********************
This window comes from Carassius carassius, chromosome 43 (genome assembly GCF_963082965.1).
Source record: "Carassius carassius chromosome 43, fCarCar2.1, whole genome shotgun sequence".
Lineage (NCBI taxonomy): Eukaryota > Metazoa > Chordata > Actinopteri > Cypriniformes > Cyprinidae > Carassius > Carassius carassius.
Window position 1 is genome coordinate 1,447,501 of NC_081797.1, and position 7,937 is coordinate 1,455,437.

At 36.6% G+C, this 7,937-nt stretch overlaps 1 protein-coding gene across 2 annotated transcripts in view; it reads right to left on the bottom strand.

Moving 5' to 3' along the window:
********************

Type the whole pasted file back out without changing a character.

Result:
This window comes from Carassius carassius, chromosome 43 (genome assembly GCF_963082965.1).
Source record: "Carassius carassius chromosome 43, fCarCar2.1, whole genome shotgun sequence".
Lineage (NCBI taxonomy): Eukaryota > Metazoa > Chordata > Actinopteri > Cypriniformes > Cyprinidae > Carassius > Carassius carassius.
Window position 1 is genome coordinate 1,447,501 of NC_081797.1, and position 7,937 is coordinate 1,455,437.

At 36.6% G+C, this 7,937-nt stretch overlaps 1 protein-coding gene across 2 annotated transcripts in view; it reads right to left on the bottom strand.

Moving 5' to 3' along the window: